Do you know the casting methods of cast iron pipe? There are three casting methods.
The first cast iron pipe was produced in horizontal moulds, the core of the mould would be supported on small iron rods which would become part of the pipe. Horizontal casting resulted in an uneven distribution of metal around the pipe circumference. Typically slag would collect at the crown of the pipe creating a much weaker section.
In 1845, the first pipe was cast vertically in a pit and by the end of the century, all pipe was manufactured by this method. Using this method the slag would all collect at the top of the casting and could be removed by simply cutting off the end of the pipe. Pipes cast using this method often suffered from off centre bores caused by the core of the mould being placed off centre, resulting in one side of the pipe being thicker than the other.
Subsequent to its invention by Dimitri Sensaud deLavaud, a French-Brazilian, in 1918, much cast iron pipe manufacturing shifted to the dramatically different technique of centrifugal casting.Modern ductile iron pipe production continues to use this general method of casting.
Historically, two different types of molds have been used in centrifugal casting of cast iron pipe: metal molds and sand molds. With metal molds, molten iron was introduced into the mold to uniformly distribute metal over the interior of the mold surface by the centrifugal force generated. The outside mold was typically protected from damage by a controlled water bath or water spray system. When the pipe was cool enough to be handled and hold its shape, the mold was stopped and the pipe removed. Pipe formed in metal molds were typically annealed after casting to eliminate any stresses in the pipe, and were then cleaned, inspected, tested, gauged (for dimensions), coated internally and/or externally, and stored for use. Standards for cast-iron pipe centrifugally cast in metal molds for water were established and published by the American Water Works Association.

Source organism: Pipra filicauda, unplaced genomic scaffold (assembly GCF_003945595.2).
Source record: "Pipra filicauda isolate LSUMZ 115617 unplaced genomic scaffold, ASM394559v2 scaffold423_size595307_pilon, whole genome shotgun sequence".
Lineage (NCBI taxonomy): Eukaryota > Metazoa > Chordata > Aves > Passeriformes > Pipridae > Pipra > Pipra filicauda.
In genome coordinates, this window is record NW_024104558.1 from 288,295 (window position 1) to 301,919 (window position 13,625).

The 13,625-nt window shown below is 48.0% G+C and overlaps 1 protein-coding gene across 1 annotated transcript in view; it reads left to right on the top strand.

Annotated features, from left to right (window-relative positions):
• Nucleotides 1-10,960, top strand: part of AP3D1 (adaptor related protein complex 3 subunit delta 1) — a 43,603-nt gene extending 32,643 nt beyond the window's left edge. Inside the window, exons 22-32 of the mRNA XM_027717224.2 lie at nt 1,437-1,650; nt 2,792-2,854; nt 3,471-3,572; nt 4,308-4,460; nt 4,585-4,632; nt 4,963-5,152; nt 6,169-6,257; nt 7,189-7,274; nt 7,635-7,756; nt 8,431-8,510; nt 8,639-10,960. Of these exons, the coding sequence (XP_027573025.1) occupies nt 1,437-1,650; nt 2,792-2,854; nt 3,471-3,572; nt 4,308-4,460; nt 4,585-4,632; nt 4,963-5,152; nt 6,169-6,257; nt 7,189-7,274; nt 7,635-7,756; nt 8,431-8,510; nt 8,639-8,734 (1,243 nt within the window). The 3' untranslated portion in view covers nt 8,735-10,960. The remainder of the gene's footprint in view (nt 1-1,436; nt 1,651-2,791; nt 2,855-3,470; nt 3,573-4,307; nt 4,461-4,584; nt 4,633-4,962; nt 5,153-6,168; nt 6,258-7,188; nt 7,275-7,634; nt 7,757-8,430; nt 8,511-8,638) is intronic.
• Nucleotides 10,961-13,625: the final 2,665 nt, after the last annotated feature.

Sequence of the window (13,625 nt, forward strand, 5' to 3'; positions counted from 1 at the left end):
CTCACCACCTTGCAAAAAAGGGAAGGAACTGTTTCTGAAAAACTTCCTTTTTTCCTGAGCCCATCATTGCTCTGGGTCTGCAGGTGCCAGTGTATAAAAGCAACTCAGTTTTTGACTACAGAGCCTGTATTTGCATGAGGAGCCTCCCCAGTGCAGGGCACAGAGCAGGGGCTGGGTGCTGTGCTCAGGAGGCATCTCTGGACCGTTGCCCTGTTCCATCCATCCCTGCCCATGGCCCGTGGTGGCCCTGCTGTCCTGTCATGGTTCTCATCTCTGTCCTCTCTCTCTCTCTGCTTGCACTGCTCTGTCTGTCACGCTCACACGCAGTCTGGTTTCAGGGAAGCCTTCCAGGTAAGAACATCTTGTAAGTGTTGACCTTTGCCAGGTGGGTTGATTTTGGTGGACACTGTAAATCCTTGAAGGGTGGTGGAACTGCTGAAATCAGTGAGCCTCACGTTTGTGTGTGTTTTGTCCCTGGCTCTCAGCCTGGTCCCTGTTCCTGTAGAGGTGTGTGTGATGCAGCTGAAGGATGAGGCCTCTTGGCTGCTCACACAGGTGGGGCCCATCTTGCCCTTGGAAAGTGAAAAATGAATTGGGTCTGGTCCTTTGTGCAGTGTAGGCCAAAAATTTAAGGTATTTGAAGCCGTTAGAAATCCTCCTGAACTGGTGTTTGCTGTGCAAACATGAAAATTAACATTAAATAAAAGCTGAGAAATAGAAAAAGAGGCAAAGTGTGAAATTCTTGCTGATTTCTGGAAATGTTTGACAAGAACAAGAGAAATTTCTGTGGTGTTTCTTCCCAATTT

When casted with sand molds, two types of manufacturing processes were used. In the first method, a metal pattern was typically positioned in a metal flask and molding sand was rammed into the annular space between the flask and pattern. The pattern was then removed for casting of the pipe using molten grey iron. The second method did not entail a metal pattern, but entailed the forming of the mold centrifugally by lining the heated flask with a measured amount of thermosetting resin and sand. Either way, the casting machine was stopped after the pipe had solidified and the flask was removed. Cast iron pipe formed using this procedure was typically oven-cooled under controlled time and temperature conditions. As with metal molds, pipe was typically annealed to eliminate any stresses in the pipe, and were then cleaned, inspected, tested, gauged (for dimensions), coated internally and/or externally, and stored for use.Standards for cast-iron pipe centrifugally cast in sand molds for water were established and published by the American Water Works Association.
Post time: Dec-17-2020